JACK: [MUSIC] Hm, secret [00:10:00] missions, huh? This is fascinating to me because I thought the NSA was their own separate group but yeah, if there’s a Navy ship positioned in a place the NSA has no eyes or ears on, then sure, utilizing the cryptographic capabilities of the ship and crew makes sense.

MARCUS: Yeah, so the people don’t realize the NSA is the Department of Defense asset. The whole NSA supports the military. In each service; Navy, Army, Air Force, all of us had our own – and the Marines – had their own little signals group, you know what I’m saying? Like, that supports the mother ship. The mother ship is NSA. Pretty much, even though you’re a Navy sailor, you belong to – you’re an intel asset. I don’t know if that makes sense but that whole time – and you can get stationed at the mother ship, too.

JACK: Interesting. So, the DOD or Department of Defense is the department that the military falls under, and the NSA. I guess it does make sense now that they share resources sometimes. Marcus himself was that shared resource. Sometimes he would do missions for the Navy and sometimes he would do assignments for the NSA.

MARCUS: Definitely, geographically-specific stuff that you could do to be helpful. There was stuff that we did; we helped find people. If there was a ship that was lost, we could help find that. If there was a pilot shot down, we could help find them, or if there was some kinda incident. The tools that we had could be used for a lot of different things. It was cool doing it and it was great being out there on the front lines doing that work. It was dope.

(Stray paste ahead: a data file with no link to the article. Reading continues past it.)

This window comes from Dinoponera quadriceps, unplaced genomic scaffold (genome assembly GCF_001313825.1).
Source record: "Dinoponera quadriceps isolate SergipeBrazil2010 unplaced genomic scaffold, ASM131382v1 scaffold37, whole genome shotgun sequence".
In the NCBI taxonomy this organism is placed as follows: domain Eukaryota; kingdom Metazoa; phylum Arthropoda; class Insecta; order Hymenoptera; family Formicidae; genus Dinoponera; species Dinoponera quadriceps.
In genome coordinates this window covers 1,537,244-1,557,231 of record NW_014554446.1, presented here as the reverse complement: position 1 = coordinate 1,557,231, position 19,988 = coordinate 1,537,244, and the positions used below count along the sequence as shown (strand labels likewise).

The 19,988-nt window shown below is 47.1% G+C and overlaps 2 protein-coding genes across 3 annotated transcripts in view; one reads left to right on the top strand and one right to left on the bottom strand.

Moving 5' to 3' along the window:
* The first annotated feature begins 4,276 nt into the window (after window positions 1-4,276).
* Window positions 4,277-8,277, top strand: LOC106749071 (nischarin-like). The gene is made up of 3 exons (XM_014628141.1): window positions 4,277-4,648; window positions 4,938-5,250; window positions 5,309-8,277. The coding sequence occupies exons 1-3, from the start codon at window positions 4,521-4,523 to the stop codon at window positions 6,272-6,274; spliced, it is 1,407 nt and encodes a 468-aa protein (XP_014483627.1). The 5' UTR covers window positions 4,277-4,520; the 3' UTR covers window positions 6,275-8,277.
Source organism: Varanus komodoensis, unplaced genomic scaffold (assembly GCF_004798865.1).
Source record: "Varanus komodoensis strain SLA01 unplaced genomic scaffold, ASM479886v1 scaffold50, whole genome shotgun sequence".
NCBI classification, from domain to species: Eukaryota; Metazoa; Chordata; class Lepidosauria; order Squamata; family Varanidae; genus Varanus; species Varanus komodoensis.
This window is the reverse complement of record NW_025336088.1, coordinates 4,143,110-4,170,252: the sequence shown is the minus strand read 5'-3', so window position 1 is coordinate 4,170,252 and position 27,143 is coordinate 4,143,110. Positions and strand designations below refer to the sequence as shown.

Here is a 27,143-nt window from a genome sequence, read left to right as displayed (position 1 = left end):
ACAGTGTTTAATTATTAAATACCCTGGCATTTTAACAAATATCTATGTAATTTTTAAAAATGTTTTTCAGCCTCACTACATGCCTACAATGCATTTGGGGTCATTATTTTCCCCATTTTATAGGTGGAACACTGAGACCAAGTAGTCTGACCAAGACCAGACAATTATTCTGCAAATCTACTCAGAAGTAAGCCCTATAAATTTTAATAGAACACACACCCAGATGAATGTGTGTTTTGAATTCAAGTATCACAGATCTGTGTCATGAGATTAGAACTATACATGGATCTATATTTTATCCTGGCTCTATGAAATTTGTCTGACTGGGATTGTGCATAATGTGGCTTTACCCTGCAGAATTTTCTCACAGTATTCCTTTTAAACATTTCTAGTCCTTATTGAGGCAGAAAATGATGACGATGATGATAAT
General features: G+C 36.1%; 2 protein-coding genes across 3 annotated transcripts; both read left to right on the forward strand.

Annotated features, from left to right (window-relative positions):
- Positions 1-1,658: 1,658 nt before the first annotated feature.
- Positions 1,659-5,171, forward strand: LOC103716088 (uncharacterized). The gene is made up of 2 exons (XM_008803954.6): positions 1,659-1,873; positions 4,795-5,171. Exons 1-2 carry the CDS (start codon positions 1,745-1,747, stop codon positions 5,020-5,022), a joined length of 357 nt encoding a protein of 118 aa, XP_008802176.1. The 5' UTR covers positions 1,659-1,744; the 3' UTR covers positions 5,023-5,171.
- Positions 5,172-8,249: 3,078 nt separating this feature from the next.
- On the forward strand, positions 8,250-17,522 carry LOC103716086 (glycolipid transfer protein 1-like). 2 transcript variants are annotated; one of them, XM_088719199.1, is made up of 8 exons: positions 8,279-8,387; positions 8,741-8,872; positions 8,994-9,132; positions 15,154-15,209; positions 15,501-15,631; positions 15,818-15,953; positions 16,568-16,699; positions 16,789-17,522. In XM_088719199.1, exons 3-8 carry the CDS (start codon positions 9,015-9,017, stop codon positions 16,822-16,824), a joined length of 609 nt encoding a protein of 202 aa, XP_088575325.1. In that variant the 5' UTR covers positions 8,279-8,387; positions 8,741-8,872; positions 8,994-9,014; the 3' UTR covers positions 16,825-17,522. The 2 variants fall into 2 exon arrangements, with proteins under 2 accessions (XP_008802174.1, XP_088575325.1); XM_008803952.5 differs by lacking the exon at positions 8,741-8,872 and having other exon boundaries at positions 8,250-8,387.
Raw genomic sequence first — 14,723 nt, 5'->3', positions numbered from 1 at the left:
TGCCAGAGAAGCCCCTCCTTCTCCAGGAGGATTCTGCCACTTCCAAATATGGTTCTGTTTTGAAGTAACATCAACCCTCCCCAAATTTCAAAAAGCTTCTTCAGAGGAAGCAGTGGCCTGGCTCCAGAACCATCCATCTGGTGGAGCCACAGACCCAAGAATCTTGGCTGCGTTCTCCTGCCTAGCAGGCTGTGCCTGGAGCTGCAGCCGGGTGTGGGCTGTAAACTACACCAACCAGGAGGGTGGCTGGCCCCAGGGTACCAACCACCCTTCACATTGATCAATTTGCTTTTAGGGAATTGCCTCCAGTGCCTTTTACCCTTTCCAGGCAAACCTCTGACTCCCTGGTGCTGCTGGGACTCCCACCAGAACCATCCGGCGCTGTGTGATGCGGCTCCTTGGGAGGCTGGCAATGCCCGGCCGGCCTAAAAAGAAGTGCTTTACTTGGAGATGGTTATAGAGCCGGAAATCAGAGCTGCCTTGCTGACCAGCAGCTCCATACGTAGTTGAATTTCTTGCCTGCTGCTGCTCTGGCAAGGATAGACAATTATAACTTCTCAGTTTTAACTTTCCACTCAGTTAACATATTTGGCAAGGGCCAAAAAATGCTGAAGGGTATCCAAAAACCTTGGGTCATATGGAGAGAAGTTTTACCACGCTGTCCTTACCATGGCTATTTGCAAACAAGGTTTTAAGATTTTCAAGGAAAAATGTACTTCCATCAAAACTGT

JACK: Back in 1969, a Navy patrol plane was shot down in the Sea of Japan and there wasn’t a good method for handling all the real-time communications that were needed to help rescue them. After that, an operations center was constructed in order to get real-time updates from any ship, plane, or base nearby. Now, Marcus really took his job seriously and really sunk his teeth into the computers that were on this ship, learning about servers and networking and wireless technologies, cryptography, security, programming, and command line tools.

MARCUS: There was also HF communications, UHF, all the different stuff; satcom. I learned all kind of communication in the military. That made me pretty thorough in understanding how radio frequencies work and all that stuff. Definitely, you did a lot of communications training. That included air networking.

JACK: Now, while you’re on the ship, you’re – are you – you’re doing more training, right? You’re learning more about programming or cryptanalysis or something?